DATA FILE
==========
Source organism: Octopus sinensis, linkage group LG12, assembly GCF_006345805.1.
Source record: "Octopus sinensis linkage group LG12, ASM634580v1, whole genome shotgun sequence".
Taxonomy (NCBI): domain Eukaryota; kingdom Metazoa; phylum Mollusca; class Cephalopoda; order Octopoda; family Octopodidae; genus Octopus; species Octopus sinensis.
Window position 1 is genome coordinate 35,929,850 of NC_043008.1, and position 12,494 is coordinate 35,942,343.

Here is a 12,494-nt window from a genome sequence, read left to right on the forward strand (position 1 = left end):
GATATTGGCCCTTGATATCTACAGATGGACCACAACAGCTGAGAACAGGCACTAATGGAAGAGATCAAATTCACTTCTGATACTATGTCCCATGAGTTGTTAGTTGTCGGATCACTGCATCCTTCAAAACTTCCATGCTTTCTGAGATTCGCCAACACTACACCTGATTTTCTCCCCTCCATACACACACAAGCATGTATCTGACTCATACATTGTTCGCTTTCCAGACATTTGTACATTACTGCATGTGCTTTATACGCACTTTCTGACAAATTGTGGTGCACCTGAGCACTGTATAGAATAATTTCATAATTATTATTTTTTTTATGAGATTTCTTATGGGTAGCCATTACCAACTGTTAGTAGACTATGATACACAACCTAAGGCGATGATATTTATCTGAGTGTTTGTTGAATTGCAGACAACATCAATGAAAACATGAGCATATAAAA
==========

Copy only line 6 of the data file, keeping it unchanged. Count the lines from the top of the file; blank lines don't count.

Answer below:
GATATTGGCCCTTGATATCTACAGATGGACCACAACAGCTGAGAACAGGCACTAATGGAAGAGATCAAATTCACTTCTGATACTATGTCCCATGAGTTGTTAGTTGTCGGATCACTGCATCCTTCAAAACTTCCATGCTTTCTGAGATTCGCCAACACTACACCTGATTTTCTCCCCTCCATACACACACAAGCATGTATCTGACTCATACATTGTTCGCTTTCCAGACATTTGTACATTACTGCATGTGCTTTATACGCACTTTCTGACAAATTGTGGTGCACCTGAGCACTGTATAGAATAATTTCATAATTATTATTTTTTTTATGAGATTTCTTATGGGTAGCCATTACCAACTGTTAGTAGACTATGATACACAACCTAAGGCGATGATATTTATCTGAGTGTTTGTTGAATTGCAGACAACATCAATGAAAACATGAGCATATAAAA